The Purpose album had surprisingly decent singles given what Justin Bieber’s earlier work was like, but its sheer length (18 tracks) meant that it inevitably contained a lot of terrible filler, and this was arguably the worst track on the whole album. Here, Bieber is clearly trying to make a Michael Jackson ‘save the world’ song in the vein of “Man In the Mirror” or “We Are the World” or “Heal the World”. In fact, on Jackson’s last album, Invincible, there was a beautiful song called “The Lost Children” that wasn’t all that different from this in terms of concept. But beyond the obvious problem of the vastly inferior music, Bieber makes the “If Everyone Cared” mistake…he tried to make the song completely inoffensive and noncontroversial, and wound up with nothing more than a collection of transparently empty platitudes. Even the most saccharine of Jackson’s actual songs of this type made it abundantly clear why we needed to rally together to make a change; this song never gets around to explaining that part. In other words, Bieber may have crafted a few decent singles lately, but he’s got a long way to go before he masters the art of making actual consistent and cohesive albums, and it remains to be seen if he can pull it off in the future.
Archives for December 2015
I certainly didn’t think that at this point, when he popularity had been visibly waning for some time, than Bieber would have his first Number One hit. As for the song itself, it’s surprisingly not terrible. It’s not as good as his last hit, “Where Are U Now”, mostly because the lyrics are really stupid, but the beat and melody are oddly arresting, and Bieber is about as tolerable as a singer here as he’s ever been. Watching the Antichrist of Teenybopper Pop transform into an almost-legitimate EDM vocalist has been a downright surreal experience, and while Bieber hasn’t quite reached the point of being a legitimately good artist, I will admit that if we have to see him make a resurgence on the charts, his gradual slide into tolerable status has come as an immense relief.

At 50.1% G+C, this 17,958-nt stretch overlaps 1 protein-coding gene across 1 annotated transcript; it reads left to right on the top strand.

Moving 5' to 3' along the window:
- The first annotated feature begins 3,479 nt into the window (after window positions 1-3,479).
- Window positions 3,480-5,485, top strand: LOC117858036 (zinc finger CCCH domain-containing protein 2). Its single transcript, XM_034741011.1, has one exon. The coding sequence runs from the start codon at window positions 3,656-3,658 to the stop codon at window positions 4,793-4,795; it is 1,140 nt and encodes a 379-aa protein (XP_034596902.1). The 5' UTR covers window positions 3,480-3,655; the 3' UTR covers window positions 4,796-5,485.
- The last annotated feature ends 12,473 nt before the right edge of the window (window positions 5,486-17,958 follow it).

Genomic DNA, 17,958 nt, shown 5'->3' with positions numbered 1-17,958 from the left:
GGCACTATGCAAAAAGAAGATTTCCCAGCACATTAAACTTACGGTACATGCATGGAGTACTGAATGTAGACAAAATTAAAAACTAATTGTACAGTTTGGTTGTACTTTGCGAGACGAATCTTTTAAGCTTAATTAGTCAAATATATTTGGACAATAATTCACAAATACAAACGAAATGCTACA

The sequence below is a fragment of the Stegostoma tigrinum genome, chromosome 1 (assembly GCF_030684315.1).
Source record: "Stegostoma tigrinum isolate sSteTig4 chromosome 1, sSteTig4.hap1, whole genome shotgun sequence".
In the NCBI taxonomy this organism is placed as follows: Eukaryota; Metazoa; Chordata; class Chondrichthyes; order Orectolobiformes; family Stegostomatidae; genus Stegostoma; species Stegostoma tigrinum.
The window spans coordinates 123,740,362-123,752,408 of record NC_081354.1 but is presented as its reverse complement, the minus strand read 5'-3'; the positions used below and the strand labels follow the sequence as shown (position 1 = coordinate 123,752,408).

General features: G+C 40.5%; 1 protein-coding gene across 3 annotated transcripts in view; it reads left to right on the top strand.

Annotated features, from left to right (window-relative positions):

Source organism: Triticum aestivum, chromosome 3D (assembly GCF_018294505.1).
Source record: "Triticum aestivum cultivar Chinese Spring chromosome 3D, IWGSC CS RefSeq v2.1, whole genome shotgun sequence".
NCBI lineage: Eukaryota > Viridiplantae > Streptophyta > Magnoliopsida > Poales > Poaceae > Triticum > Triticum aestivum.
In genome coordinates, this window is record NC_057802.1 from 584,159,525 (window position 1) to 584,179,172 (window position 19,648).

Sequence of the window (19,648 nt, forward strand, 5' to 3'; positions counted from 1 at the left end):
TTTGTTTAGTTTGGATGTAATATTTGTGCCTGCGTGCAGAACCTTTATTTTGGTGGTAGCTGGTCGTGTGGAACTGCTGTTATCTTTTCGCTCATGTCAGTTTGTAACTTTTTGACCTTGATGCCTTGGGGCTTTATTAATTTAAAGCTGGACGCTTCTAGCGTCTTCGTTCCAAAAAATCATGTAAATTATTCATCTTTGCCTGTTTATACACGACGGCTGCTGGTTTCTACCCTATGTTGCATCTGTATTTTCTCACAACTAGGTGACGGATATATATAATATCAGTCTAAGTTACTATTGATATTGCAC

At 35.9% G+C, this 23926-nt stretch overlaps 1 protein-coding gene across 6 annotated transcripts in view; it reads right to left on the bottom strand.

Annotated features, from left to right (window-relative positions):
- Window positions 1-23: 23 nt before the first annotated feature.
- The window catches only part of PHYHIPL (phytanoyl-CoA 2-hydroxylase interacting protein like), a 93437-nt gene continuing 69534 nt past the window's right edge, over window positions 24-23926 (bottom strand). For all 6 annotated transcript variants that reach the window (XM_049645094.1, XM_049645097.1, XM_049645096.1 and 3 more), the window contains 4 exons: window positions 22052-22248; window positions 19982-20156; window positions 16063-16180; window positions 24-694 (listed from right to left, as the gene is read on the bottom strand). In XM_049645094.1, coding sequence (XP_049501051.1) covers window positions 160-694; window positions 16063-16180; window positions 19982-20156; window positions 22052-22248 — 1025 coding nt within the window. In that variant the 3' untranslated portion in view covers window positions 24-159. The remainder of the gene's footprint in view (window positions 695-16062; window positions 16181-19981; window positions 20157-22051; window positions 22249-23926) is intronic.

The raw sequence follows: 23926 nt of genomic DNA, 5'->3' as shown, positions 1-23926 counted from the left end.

Verdict: Not great by any means, but still almost revelatory given that it’s coming from Justin Bieber.
Given the artist byline, which features the premiere maker of bad Dubstep side-by-side with the most notorious teenybopper singer of the current decade, you’d expect this song to be outright horrible. I was immensely surprised myself when I realized that it’s actually pretty good. Granted, like most of Bieber’s stuff in 2015, the lyrics have something of a petty edge, but the production resembles distinguished producer Diplo’s previous work far more than it does Skrillex’s, and Bieber is probably better suited to EDM than any other genre, since they have a ready-made excuse to heavily process his vocals and obscure the terrible singing voice that has always been his biggest liability.
Verdict: Quite surprisingly good, actually, given who it’s coming from.
This West End semihit may use the title of the original Roald Dahl novel, but it is very clearly based more on the classic film version Willy Wonka and the Chocolate Factory. It resembles the movie far more closely than the book, with protagonist Charlie Bucket fleshed out into a real, three-dimensional child character rather than the absurdly perfect ten-year-old saint seen in the book, several song titles taken directly from lines from the movie, and even a brief taste of one of the film’s most famous songs, “Pure Imagination”.
And there you have the primary reason it doesn’t work: it may be much less overtly terrible than Tim Burton’s movie remake from 2005, but it suffers from the same basic problem. Stage adaptations of iconic musical films rarely succeed, at least in high-profile venues, because it’s almost impossible to equal the quality of a film like Willy Wonka, and there’s no point in buying theater tickets if you can watch a vastly better version of the material at home for a fraction of the cost.
Admittedly, the show does make some attempt to be more than just an onstage copy of the film, with a mostly original score and a rewritten ending, but given the underwhelming quality of the adaptation, they might have actually been better off hewing closer to the film. This is one of those shows in the Starlight Express vein, where the visuals are the most interesting thing about the show and people are coming largely to gawk at the sets, and while that kind of show does tend to do better in London than on Broadway, it still isn’t the most respectable approach to theater.
Granted, the show does have a few other redeeming features; Douglas Hodge gave a tremendous performance as Willy Wonka in the original cast, with just the right combination of whimsy and menace for the role, and Marc Shaiman’s score has its moments. The catchy pop tune “Double Bubble Duchess” for Violet, the hilarious “It’s Teavee Time” for Mike Teavee and his mother, the touching ballad “If Your Mother Were Here” for Charlie’s parents, Wonka’s introductory showstopper “It Must Be Believed To Be Seen”, and his tongue-twistingly clever “Strike That, Reverse It” are all delightful.
But the rest of the score is fairly forgettable, and there are two perfectly awful production numbers for the Oompa-Loompas, “Juicy” (an attempted satire of Reality-TV empty celebrity) and “Vidiots” (with lyrics that attempt online slang like ‘LOL’ with the air of someone who has never actually seen it used), that are ridiculously out-of-place with the tone of the original story. And even the good songs don’t remotely approach the impact of the film’s legendary Anthony Newley-Leslie Bricusse score, so the whole enterprise seems rather pointless.